So we are peering out through the darkness and see the sky getting lighter heralding a new dawn. We can go to a restaurant for a meal. We can get a haircut. Ah what blessed relief! That is, of course, to those who still have hair to be cut and don’t have to pay for the barber to carry out a search first. We can go back to working in an office. Churches are open now for public worship. It is possible, under certain circumstances, to visit someone in a care home.

There are mixed reactions though. Many people are staying away from these venues. They realise that although the risk has been minimised there is still a risk. It’s interesting as well to hear people talk about how they will continue with their new “normal”. Many are saying I enjoy working from home and when the children have gone back to school it will be much easier. Others are finding that they are saving money by not going for a regular weekly shop by doing it on a fortnightly basis.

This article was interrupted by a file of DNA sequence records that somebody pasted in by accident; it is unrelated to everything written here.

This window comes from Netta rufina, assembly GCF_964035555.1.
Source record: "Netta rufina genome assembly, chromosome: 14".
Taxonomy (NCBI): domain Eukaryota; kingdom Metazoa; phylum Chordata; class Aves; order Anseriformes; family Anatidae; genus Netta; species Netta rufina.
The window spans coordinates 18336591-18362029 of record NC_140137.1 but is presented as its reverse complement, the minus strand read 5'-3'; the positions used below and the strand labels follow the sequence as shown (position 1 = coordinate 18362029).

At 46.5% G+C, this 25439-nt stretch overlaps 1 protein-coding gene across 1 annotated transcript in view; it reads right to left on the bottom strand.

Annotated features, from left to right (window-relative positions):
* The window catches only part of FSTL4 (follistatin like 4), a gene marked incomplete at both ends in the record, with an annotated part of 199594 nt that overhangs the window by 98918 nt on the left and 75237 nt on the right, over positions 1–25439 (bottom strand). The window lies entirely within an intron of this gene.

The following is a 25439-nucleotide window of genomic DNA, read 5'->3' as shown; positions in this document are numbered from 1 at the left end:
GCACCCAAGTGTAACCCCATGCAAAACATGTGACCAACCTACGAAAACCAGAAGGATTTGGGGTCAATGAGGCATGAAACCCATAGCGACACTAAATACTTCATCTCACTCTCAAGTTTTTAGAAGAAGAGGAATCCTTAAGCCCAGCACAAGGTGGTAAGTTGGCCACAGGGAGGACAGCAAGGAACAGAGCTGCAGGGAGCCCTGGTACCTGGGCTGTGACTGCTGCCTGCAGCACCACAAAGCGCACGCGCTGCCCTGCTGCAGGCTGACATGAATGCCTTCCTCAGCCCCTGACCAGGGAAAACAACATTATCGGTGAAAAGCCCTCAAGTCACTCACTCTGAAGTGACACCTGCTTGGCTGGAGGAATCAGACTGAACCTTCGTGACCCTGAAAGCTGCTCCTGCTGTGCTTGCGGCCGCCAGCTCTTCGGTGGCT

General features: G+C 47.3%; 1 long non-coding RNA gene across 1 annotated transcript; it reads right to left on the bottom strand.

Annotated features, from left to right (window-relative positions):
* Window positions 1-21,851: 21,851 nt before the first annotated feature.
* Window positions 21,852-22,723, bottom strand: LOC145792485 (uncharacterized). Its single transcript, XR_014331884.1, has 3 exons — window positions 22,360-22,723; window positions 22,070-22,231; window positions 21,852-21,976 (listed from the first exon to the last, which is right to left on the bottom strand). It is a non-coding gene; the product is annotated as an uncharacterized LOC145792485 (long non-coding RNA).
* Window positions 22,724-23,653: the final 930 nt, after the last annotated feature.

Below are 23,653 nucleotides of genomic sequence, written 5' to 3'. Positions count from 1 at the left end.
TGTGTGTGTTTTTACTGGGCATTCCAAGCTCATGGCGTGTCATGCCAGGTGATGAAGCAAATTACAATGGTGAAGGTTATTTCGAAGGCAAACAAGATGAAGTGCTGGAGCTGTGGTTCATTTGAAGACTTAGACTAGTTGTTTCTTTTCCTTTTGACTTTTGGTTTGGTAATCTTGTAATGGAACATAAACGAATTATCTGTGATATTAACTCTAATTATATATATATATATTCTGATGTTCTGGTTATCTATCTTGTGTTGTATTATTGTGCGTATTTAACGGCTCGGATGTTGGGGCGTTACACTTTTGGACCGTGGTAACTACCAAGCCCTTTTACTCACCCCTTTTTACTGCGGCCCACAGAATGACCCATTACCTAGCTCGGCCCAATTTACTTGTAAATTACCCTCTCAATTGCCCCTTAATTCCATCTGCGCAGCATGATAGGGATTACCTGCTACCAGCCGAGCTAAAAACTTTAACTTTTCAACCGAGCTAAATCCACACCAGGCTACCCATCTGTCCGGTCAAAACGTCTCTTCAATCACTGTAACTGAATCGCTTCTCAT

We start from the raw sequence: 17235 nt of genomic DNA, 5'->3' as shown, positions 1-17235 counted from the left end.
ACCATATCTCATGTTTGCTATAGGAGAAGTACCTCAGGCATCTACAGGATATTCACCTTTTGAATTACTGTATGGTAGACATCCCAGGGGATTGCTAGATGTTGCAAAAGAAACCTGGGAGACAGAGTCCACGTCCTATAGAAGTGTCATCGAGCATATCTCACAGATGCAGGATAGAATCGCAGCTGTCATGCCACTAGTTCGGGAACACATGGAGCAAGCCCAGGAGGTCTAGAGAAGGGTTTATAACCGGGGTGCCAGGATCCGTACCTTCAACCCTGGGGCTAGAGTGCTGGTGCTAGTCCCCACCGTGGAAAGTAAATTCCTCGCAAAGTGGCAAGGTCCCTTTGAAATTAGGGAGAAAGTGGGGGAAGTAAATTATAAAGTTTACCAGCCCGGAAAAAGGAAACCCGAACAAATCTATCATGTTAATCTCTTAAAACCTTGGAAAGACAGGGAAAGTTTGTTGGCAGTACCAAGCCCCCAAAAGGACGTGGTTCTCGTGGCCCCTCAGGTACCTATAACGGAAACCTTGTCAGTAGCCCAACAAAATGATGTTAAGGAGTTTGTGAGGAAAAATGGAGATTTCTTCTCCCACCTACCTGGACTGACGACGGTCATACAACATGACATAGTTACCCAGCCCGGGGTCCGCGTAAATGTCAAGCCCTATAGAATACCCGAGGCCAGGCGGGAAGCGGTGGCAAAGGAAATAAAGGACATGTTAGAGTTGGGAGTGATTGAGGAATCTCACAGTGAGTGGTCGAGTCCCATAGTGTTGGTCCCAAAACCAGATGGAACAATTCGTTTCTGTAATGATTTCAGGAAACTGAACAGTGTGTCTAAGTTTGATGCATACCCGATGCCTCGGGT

We are all making adjustments and getting used to the restrictions that are associated with our new-found freedoms. We are rather like a pet dog; we are being let out for a walk but kept on a lead.

In some respects life was easier under Lockdown. We didn’t need to make decisions. We were told to stay at home. We were not allowed out. Other people went out to do the shopping for us. The decisions were made for us. But our freedoms are precious, freedoms such as freedom of speech, freedom to roam, freedom to choose, freedom to question and challenge. We yearn for it. We fight for it. Freedom though carries with it responsibility, particularly what we have at the moment. Now we have to make decisions. We have to make choices.

The Israelites were locked down into slavery in Egypt. But then came Moses and they were given freedom. They became free to make their own decisions. Wandering in the Sinai desert though was a rather limited freedom and at times they grumbled and wanted to go back, back to what they had come to regard as “normal”. They had lost so much when they left Egypt. They had lost what little they possessed materially especially food and water. Now their lives were at risk because they no longer could rely on it being there. Gradually during this time of semi-freedom they discovered a new life, a new “normal”. They discovered themselves; they formed a people. They became the people of the One God. They discovered something that was not just for them but for generations that were yet to come, something lasting, something timeless.